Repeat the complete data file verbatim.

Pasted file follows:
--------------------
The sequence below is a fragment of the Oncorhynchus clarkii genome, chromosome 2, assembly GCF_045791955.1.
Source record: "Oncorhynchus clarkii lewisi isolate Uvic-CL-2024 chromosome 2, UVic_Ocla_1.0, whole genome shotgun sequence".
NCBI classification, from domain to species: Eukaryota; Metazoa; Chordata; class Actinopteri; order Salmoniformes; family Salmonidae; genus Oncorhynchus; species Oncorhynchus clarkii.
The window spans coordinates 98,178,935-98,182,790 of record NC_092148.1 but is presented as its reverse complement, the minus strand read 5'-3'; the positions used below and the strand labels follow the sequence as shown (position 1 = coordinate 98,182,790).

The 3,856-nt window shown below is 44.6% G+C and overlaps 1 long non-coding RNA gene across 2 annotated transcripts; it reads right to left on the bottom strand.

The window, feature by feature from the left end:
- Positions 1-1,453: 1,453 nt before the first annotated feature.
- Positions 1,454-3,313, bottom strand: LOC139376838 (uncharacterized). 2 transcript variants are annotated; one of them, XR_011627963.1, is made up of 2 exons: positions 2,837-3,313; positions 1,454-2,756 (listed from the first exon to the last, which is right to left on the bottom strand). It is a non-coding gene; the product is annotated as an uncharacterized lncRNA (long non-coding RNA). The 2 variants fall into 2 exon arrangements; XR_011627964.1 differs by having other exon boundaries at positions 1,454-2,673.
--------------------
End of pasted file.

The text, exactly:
The sequence below is a fragment of the Oncorhynchus clarkii genome, chromosome 2, assembly GCF_045791955.1.
Source record: "Oncorhynchus clarkii lewisi isolate Uvic-CL-2024 chromosome 2, UVic_Ocla_1.0, whole genome shotgun sequence".
NCBI classification, from domain to species: Eukaryota; Metazoa; Chordata; class Actinopteri; order Salmoniformes; family Salmonidae; genus Oncorhynchus; species Oncorhynchus clarkii.
The window spans coordinates 98,178,935-98,182,790 of record NC_092148.1 but is presented as its reverse complement, the minus strand read 5'-3'; the positions used below and the strand labels follow the sequence as shown (position 1 = coordinate 98,182,790).

The 3,856-nt window shown below is 44.6% G+C and overlaps 1 long non-coding RNA gene across 2 annotated transcripts; it reads right to left on the bottom strand.

The window, feature by feature from the left end:
- Positions 1-1,453: 1,453 nt before the first annotated feature.
- Positions 1,454-3,313, bottom strand: LOC139376838 (uncharacterized). 2 transcript variants are annotated; one of them, XR_011627963.1, is made up of 2 exons: positions 2,837-3,313; positions 1,454-2,756 (listed from the first exon to the last, which is right to left on the bottom strand). It is a non-coding gene; the product is annotated as an uncharacterized lncRNA (long non-coding RNA). The 2 variants fall into 2 exon arrangements; XR_011627964.1 differs by having other exon boundaries at positions 1,454-2,673.